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Where EAST meets the Northwest

MEN OF HULA. Na Kamalei: The Men of Hula, a film by Independent Lens, introduces viewers to hula master Robert Cazimero and his unique all-male hula school during the celebration of its 30th anniversary of reviving the art of men dancing the hula. Pictured are the men of Halau Na Kamalei throwing leis into a volcano (left) and dancing at the Merrie Monarch Hula Festival. (Photos courtesy of Lehua Films)

From The Asian Reporter, V21, #09 (May 2, 2011), page 15.

Dance like men

Na Kamalei: The Men of Hula

Directed by Lisette Marie Flanary

Produced by Lisette Marie Flanary and Keo Woolford

Distributed by Lehua Films

Airing Thursday, May 5 on Oregon Public Broadcasting Plus

By Josephine Bridges

The Asian Reporter

Dare to hula. Leave your shame at home," an old Hawai’ian proverb encourages. Na Kamalei: The Men of Hula follows Robert Cazimero — legendary master teacher and founder of Na Kamalei, the only all-male hula school in Hawai’i — and his dancers as they celebrate the school’s 30th anniversary in preparation for the largest hula competition in the world, the Merrie Monarch Hula Festival.

The school won the competition in 1975, but times have changed, and women and younger men’s groups have been favored in recent years. Can this band of enthusiastic underdogs — 18 to 55 years in age — led by the tough and tender Cazimero triumph over time? There’s only one way to find out.

Hula, originally an offshoot of lua, a "bone-breaking and joint-dislocating" fighting art taught to chiefs in the old days, has survived both missionaries and wealthy white tourists. The former attempted to ban the traditional dance while the latter tried to reduce it to entertainment. Na Kamalei: The Men of Hula is a tribute both to the strength and resilience of the sacred dance of Hawai’i and to the discipline and delight of the men who dance it.

Na Kamalei director Lisette Marie Flanary is herself a dancer and teacher of hula, and it shows. Kitschy tourist footage, interviews with Cazimero and the dancers of Na Kamalei, and rehearsal segments are interwoven with the mesmerizing music of the island paradise. The result is riveting.

Cazimero uses the analogy of sending three dancers grocery shopping to describe the perseverance he seeks: "Kaulana, if I were to send you to the store and say ‘get me eggs,’ if the store didn’t have eggs, you’d be like me. You’d come home and go, ‘They were sold out.’ Keo would go to the second and third store. Bully would go around the island … Bully gonna bring them back. What you’re not doing is you’re not bringing it back. You’re not bringing back the eggs. You sort of like went, but you never find them, so you said, ‘Well, okay, no more on the whole island.’" Then he concludes with self-disclosure, reaching out to his youngest dancer, "I used to do that."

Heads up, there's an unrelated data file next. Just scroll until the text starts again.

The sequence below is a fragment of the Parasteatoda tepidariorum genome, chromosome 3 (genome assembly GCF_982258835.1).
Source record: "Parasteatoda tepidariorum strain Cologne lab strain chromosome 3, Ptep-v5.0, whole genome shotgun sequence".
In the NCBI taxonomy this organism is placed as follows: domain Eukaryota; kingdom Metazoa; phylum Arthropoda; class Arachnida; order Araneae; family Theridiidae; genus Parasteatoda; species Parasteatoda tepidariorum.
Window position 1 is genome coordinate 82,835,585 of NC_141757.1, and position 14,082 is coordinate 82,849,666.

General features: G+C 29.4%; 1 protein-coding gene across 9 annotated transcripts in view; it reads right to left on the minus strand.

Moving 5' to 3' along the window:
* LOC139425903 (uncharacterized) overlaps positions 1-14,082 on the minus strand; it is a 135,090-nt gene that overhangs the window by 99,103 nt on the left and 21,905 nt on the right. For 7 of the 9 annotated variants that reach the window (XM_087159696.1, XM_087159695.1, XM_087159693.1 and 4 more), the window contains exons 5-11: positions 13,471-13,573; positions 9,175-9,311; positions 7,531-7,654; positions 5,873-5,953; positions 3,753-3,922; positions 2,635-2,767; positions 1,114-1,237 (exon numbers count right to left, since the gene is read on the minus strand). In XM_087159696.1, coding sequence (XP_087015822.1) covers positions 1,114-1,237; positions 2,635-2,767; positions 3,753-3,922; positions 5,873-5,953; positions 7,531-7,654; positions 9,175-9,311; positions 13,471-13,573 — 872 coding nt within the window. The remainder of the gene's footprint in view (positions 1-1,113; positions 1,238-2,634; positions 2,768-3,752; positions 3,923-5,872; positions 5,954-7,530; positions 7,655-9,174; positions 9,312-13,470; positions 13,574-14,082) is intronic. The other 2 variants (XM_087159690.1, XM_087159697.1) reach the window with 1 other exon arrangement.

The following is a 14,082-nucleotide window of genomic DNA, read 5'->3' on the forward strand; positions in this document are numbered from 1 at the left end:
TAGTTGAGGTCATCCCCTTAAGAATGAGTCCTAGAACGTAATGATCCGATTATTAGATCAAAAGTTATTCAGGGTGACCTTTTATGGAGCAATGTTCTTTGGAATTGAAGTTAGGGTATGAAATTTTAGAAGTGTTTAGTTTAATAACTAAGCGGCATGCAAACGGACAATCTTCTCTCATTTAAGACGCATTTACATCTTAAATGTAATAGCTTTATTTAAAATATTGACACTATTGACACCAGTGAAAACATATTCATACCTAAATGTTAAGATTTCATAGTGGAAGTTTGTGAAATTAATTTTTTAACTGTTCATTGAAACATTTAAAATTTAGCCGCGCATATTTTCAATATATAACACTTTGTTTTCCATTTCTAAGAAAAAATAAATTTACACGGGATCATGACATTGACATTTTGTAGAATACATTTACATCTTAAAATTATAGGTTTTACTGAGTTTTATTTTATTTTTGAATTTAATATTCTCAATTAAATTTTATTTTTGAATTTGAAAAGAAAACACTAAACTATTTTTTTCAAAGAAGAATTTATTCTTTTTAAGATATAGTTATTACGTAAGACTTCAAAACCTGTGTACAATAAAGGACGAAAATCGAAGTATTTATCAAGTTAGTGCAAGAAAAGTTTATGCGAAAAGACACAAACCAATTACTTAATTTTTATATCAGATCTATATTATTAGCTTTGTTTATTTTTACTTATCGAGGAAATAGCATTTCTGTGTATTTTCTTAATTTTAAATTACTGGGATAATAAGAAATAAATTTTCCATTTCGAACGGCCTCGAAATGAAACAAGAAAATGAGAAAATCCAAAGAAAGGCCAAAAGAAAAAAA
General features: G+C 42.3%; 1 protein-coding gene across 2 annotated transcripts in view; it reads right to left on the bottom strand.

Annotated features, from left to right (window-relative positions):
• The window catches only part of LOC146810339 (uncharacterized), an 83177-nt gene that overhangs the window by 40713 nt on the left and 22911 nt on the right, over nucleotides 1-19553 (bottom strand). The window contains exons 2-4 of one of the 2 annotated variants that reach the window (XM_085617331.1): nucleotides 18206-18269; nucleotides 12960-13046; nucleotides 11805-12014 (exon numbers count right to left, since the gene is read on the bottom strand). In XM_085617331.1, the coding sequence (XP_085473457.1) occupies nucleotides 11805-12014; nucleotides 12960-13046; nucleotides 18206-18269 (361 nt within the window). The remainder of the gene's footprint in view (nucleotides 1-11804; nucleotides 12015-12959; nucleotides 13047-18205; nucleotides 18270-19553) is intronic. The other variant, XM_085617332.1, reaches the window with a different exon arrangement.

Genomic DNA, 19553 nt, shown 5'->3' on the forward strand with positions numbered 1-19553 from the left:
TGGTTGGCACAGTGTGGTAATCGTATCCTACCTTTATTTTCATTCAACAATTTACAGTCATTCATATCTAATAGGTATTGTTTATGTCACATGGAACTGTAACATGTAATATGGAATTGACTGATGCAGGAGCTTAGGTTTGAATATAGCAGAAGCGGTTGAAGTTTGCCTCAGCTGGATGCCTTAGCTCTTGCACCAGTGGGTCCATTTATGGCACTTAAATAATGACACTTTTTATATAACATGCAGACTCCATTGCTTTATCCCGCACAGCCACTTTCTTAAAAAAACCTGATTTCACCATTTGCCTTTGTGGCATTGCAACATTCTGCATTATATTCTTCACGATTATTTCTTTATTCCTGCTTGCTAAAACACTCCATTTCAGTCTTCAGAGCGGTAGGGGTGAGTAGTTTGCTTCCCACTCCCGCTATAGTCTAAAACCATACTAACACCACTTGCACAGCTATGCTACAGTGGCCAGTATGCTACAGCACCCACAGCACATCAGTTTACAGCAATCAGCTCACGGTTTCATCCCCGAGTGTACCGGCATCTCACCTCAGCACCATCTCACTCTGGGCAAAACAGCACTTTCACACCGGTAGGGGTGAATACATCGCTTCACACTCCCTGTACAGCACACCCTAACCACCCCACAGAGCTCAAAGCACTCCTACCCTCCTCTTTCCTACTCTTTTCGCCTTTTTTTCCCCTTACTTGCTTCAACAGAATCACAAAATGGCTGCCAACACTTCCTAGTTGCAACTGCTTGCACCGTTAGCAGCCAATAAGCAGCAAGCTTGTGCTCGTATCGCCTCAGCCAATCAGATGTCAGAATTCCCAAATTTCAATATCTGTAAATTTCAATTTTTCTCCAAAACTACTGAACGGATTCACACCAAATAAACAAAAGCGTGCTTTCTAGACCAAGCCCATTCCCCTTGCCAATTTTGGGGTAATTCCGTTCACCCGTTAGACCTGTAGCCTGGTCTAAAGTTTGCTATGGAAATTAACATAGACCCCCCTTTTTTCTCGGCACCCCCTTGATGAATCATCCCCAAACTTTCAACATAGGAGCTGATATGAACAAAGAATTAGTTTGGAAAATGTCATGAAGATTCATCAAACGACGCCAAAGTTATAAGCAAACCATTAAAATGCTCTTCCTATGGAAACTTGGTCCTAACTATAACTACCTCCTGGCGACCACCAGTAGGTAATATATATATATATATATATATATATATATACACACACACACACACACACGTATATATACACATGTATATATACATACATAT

"Hula taught me how to love more," says firefighter Edward "Babooze" Hanohano. Filmed at the dinner table, Hanohano’s son admits, "I don’t show how much I am proud of him, but I am. It makes me feel good that my dad does what he loves and he can do it proudly." Wiping away tears, Hanohano adds, "It touches my heart to hear my son say that."

Tension builds as Cazimero and the dancers of Na Kamalei prepare for the competition by printing loincloths, sacrificing to the goddess of the volcano, and twining flowers into costume adornments.

When the first night of the competition — Kahiko, ancient music and dancing — finally arrives, Cazimero urges his students: "When you walk inside there, you still make sure that you’re friendly, and then when we get on stage, then we attack."

Before the second night’s performance of Auana, with stringed instruments and a more modern style of dancing, he reminds the dancers: "Like how we made them cry last night, without really realizing it, tonight we want them to smile."

If it’s crying and smiling you’re looking for, if it brings you joy to watch masculine and graceful dancers kissing and hugging and laughing and weeping, unafraid to show the depth of their feelings of love for their islands, their art form, and each other, you need look no further.

Na Kamalei: The Men of Hula airs at 3:00am on Thursday, May 5 on Oregon Public Broadcasting Plus. To learn more, call (503) 293-1982, or visit <> or <>.